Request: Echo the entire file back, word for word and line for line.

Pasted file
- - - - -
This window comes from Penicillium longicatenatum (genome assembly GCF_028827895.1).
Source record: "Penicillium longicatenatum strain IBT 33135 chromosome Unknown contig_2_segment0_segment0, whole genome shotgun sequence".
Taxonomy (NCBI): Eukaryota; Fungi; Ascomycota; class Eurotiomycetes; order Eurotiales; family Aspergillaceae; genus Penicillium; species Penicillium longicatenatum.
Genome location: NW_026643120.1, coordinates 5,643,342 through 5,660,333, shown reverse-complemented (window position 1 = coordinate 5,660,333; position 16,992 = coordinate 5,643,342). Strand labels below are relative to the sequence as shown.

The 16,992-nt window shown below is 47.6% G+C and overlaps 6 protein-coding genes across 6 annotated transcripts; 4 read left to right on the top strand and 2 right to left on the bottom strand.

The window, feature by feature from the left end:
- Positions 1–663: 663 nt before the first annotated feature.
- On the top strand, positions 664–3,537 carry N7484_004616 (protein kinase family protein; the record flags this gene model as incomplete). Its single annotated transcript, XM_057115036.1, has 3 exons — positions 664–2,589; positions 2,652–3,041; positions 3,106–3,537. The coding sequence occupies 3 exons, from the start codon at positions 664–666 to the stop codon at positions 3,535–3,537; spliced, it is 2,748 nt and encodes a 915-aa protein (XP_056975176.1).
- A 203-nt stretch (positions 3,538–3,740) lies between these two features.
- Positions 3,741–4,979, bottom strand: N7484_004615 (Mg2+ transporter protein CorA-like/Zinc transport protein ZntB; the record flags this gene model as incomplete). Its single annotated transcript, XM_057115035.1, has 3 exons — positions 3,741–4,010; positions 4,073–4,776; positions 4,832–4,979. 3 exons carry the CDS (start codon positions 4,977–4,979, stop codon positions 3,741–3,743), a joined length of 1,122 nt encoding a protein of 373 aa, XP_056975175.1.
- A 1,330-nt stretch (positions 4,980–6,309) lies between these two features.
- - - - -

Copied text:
This window comes from Penicillium longicatenatum (genome assembly GCF_028827895.1).
Source record: "Penicillium longicatenatum strain IBT 33135 chromosome Unknown contig_2_segment0_segment0, whole genome shotgun sequence".
Taxonomy (NCBI): Eukaryota; Fungi; Ascomycota; class Eurotiomycetes; order Eurotiales; family Aspergillaceae; genus Penicillium; species Penicillium longicatenatum.
Genome location: NW_026643120.1, coordinates 5,643,342 through 5,660,333, shown reverse-complemented (window position 1 = coordinate 5,660,333; position 16,992 = coordinate 5,643,342). Strand labels below are relative to the sequence as shown.

The 16,992-nt window shown below is 47.6% G+C and overlaps 6 protein-coding genes across 6 annotated transcripts; 4 read left to right on the top strand and 2 right to left on the bottom strand.

The window, feature by feature from the left end:
- Positions 1–663: 663 nt before the first annotated feature.
- On the top strand, positions 664–3,537 carry N7484_004616 (protein kinase family protein; the record flags this gene model as incomplete). Its single annotated transcript, XM_057115036.1, has 3 exons — positions 664–2,589; positions 2,652–3,041; positions 3,106–3,537. The coding sequence occupies 3 exons, from the start codon at positions 664–666 to the stop codon at positions 3,535–3,537; spliced, it is 2,748 nt and encodes a 915-aa protein (XP_056975176.1).
- A 203-nt stretch (positions 3,538–3,740) lies between these two features.
- Positions 3,741–4,979, bottom strand: N7484_004615 (Mg2+ transporter protein CorA-like/Zinc transport protein ZntB; the record flags this gene model as incomplete). Its single annotated transcript, XM_057115035.1, has 3 exons — positions 3,741–4,010; positions 4,073–4,776; positions 4,832–4,979. 3 exons carry the CDS (start codon positions 4,977–4,979, stop codon positions 3,741–3,743), a joined length of 1,122 nt encoding a protein of 373 aa, XP_056975175.1.
- A 1,330-nt stretch (positions 4,980–6,309) lies between these two features.